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Of the several steps in the SMT process, an effective method of increasing throughput is to reduce the cycle time of the rate-controlling process step. Depending on the type of assembly and equipment set used, the process step with the longest cycle time could potentially be printing, solder paste inspection (SPI), component placement or reflow oven conveyor speed. This article will discuss two simple experiments that may lead to increased throughput and increased profitability (assuming the selling price exceeds the marginal cost of each assembly).
Print cycle time can be the bottleneck if the electronic assembly has relatively few components or if the production line used has a well equipped set of placement devices. If this is the case, there are two simple experiments that can be carried out to evaluate if a reduction in print cycle time can increase production volumes without reducing quality. Producing bad boards fast is much worse than producing good boards slowly. The first experiment is to increase the speed of the squeegee stoke. Figure 1 shows the relationship of the squeegee speed, stroke length and the time required for the solder paste to be printed.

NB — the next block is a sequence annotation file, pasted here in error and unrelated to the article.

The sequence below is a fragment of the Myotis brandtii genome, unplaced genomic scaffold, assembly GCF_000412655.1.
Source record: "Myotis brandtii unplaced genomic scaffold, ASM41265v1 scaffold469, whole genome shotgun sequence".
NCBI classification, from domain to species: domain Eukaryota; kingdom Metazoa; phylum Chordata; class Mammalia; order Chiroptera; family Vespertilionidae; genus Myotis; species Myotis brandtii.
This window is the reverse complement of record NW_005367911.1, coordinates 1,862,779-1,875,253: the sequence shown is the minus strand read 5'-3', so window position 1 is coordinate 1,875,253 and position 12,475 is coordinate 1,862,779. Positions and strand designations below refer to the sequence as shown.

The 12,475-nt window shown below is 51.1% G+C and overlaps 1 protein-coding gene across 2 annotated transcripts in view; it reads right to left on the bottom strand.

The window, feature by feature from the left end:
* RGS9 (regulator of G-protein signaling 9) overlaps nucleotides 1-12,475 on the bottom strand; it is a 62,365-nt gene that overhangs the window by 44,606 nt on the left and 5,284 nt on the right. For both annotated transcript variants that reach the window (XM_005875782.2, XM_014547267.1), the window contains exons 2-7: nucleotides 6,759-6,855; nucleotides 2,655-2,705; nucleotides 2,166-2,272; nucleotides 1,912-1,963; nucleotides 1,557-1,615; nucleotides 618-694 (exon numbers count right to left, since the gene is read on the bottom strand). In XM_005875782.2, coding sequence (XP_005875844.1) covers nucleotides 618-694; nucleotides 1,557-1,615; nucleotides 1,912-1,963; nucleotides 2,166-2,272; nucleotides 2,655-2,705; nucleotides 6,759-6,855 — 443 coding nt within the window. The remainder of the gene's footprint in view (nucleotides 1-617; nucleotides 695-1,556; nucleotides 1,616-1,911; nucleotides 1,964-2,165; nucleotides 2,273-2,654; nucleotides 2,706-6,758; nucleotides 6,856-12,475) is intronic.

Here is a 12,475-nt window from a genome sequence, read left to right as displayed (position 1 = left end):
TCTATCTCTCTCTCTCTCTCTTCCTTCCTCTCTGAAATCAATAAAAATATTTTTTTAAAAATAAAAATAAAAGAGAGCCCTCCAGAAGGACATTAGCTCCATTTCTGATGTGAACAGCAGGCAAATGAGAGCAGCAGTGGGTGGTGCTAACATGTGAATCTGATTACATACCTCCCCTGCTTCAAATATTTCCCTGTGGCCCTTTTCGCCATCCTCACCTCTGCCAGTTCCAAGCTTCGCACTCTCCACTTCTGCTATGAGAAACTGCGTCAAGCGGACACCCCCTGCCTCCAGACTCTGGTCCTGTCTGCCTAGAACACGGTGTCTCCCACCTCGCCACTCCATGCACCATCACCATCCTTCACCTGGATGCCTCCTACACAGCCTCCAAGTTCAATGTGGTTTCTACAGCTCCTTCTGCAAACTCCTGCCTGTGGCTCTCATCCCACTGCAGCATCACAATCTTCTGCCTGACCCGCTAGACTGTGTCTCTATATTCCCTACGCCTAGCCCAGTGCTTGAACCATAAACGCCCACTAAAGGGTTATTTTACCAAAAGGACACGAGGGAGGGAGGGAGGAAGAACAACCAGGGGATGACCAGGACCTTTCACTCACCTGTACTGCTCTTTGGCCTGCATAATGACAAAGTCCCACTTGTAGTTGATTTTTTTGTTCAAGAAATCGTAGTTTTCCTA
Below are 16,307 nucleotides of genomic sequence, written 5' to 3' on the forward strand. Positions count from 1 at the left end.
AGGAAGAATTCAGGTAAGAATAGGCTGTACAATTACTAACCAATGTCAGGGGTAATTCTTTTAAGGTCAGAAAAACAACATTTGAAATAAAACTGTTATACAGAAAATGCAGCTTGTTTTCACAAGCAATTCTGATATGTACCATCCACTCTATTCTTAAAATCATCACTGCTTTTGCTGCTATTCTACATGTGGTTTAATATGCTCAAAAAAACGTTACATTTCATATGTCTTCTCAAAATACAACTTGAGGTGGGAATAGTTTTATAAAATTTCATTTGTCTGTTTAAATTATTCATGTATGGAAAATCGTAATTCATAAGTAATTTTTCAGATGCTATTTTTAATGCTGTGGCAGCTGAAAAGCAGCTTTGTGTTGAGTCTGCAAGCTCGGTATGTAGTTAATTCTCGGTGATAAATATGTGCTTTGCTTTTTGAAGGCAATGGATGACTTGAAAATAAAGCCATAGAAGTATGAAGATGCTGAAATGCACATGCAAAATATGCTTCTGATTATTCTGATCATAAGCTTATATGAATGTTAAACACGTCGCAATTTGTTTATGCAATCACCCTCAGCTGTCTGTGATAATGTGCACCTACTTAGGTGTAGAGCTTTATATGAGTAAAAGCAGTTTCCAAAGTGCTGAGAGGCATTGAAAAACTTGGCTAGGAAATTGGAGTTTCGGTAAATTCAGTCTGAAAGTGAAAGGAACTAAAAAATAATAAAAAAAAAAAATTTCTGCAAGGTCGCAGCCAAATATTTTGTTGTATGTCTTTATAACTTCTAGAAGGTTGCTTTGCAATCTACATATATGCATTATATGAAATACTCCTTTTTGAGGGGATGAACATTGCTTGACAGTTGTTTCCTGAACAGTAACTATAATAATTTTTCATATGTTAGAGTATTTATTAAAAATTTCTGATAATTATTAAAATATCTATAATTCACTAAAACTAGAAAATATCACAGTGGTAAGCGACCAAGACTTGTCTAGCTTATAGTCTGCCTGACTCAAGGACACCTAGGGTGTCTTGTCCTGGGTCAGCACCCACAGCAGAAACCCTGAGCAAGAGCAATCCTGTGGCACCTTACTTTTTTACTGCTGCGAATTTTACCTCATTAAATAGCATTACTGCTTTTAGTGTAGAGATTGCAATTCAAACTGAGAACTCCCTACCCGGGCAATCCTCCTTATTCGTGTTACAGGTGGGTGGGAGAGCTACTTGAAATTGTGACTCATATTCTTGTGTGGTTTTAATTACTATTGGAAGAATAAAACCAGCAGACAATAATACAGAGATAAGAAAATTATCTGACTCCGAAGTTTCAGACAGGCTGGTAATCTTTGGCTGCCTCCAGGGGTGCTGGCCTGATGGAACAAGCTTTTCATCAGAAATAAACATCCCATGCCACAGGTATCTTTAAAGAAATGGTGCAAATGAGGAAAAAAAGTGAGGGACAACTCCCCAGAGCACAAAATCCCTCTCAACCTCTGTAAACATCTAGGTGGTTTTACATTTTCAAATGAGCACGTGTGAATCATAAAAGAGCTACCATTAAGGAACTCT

Figure 1: Stroke time versus speed (inches per second) and distance.
If a slow squeegee speed is currently being used (<2 inches/second), there is a greater opportunity for increasing throughput. When running the experiment at increasing squeegee speeds, review the CpK recorded on your SPI equipment for a gain or reduction in process capability. Some solder pastes give better print volume reproducibility at higher speeds. This results in a win-win, higher production and improved process yields.
One important thing to look for when increasing the squeegee speed is paste left on the stencil. When a higher squeegee speed is used, it is usually necessary to increase the pressure of the blade on the stencil until the residue disappears.
The second experiment to reduce print process cycle time is to examine how often you clean the bottom side of the stencil. This is commonly referred to as wipe frequency. Cleaning the stencil removes solder paste that may be building up in the apertures. It also removes any paste that may be trapped under the stencil, waiting to be transfer printed to an undesired place on the circuit card, later to be blamed as a spatter.
Editor's Note: This article originally appeared in the October 2015 issue of SMT Magazine.